View from my living room window
I thought I would take a walk today, but nature had other plans: the first blizzard of this season, pouring down snow, blowing fiercely through trees and around houses in this tiny town. The snow has been falling now for several hours, and the wind is fierce, loud, tearing. It sounds as if it will rip the roof, or at least the shingles, off the house and open up my little home to the elements. It is cold, and wet and harsh: a real Maine winter’s day.
Tire tracks in snow
As I sit here, writing, listening to the icy wind, the sounds of pieces of ice being thrown down my street, through tree branches, decorating the wood of trees and the steps of houses with squishy-squashy piles of snowy mush, the darkness of a winter’s day hangs at the edges. Today is a day where it will never really get light, despite our steady march toward the light again, now that the solstice is passed.
Last night was a cold, clear night in which the moon hung like a small, round beacon, tall in the sky. My friend came to my studio last night to tell me to come outside and look at the moon. We stood on the porch and gazed at our satellite – perfect and white-grey in the nighttime, framed by the glimmering glow of two planets. Later, after an amazing Italian-Greek-Maine style pasta dinner, after mouthfuls of anchovies and olives and raw garlic and American Parmesan cheese (the only type we could find in the Pine Tree Market last night), we went outside again, bundled up in jackets and hats against the cold, and held high-powered binoculars in steady hands to look at the man in the moon. He disappears when you look too closely at him: then all you can see are the waterless seas, the craters, the mountains, all of those features thousands of miles away, yet, so close.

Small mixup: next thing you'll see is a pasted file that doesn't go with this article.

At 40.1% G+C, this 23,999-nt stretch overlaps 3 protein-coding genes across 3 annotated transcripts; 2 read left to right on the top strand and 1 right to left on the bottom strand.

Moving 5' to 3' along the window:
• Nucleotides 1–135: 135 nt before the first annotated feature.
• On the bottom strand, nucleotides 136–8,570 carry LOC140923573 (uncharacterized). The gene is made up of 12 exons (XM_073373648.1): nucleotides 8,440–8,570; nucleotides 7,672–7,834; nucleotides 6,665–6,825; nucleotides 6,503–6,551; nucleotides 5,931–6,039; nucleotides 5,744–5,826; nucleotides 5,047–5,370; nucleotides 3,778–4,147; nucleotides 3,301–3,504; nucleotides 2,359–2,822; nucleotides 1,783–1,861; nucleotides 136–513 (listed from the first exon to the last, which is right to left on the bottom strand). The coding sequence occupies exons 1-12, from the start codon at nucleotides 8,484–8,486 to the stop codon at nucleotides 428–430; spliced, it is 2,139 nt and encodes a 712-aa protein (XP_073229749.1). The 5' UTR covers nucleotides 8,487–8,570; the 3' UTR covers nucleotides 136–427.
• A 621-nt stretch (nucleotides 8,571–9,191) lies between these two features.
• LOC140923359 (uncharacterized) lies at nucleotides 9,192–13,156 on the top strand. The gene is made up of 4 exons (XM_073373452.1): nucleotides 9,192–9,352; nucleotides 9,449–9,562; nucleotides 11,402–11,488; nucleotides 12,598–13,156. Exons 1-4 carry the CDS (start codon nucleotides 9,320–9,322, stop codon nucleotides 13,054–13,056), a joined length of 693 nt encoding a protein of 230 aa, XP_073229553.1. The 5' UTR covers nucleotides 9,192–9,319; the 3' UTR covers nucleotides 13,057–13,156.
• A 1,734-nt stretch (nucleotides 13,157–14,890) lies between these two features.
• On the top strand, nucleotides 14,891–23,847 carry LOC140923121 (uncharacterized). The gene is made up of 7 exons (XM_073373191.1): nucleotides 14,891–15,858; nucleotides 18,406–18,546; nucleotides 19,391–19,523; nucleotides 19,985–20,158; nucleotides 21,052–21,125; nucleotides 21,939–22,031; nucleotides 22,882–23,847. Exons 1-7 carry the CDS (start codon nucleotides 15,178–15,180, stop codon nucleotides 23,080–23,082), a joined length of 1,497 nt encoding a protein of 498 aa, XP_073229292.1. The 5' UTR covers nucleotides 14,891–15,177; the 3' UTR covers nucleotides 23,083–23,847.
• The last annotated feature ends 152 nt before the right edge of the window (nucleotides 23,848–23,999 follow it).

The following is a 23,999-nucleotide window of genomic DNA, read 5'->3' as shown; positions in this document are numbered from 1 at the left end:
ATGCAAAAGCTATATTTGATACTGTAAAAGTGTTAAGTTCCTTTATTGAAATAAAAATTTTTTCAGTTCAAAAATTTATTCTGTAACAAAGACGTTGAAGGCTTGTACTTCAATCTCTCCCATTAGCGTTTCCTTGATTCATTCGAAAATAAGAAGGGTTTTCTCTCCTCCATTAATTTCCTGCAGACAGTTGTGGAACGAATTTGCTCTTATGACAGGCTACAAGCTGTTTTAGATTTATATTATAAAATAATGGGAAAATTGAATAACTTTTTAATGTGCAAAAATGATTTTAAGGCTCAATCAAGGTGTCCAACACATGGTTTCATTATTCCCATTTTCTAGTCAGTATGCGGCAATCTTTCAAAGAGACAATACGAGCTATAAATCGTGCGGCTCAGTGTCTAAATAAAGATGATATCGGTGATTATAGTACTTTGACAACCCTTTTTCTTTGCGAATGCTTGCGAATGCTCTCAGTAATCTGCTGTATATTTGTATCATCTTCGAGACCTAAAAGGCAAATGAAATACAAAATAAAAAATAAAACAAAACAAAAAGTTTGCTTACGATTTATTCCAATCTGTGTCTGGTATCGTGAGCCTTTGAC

We listened to the glug-glug-glug of a wine bottle pouring Bordeaux into old glasses, holding the neck of the bottle up to our ears, closely. I climbed upstairs and looked at all of his garlic held in suspension above the room, in the rafters of the roof. I looked at a red and black and white wool blanket over a bed that has never been used, stared at two red owls, swooping in suspended animation, hanging from the ceiling. I gazed upon piles of old National Geographic magazines, perfectly tied into bundles, stacked in a corner. On the floor are seeds of basil and dirt from the garlic heads: all fallen from ceiling to floor since they were put up in the fall. That room smells of dry pine, garlic, basil and sage. At night it is golden, full of light, and the windows are dark black, staring out into the sky, out at the moon.
Do you see the shape of my neighbor’s house reflected in the water droplets?
What a place of magic this is, this mysterious home of mine. This place that is full of people yet feels so empty. This place whose stillness is magnified on days like today as snow falls and you see no one move, knowing that everyone, like you, is inside, being cozy, staring out the windows at the day as it passes, wondering what will happen, if the power will stay on, if there are enough candles, if the blankets are warm enough.
There is a beauty and a strength to stillness: to the perception of self that comes when one is alone as the blizzard rages outside. To the awareness of one’s body sitting on a white couch, under a pink blanket, coffee brewing on the counter to your left. Wind howling, sky white-grey, oak tree branches black; even the birds seem to be hunkered down today as I haven’t seen them. Maybe it’s time to go outside and visit the birch trees down on the Sound, to see how they are faring on a day like today. Or maybe, sit and sew awhile, and see how the time passes.
Rooftop, Trees, Fireside….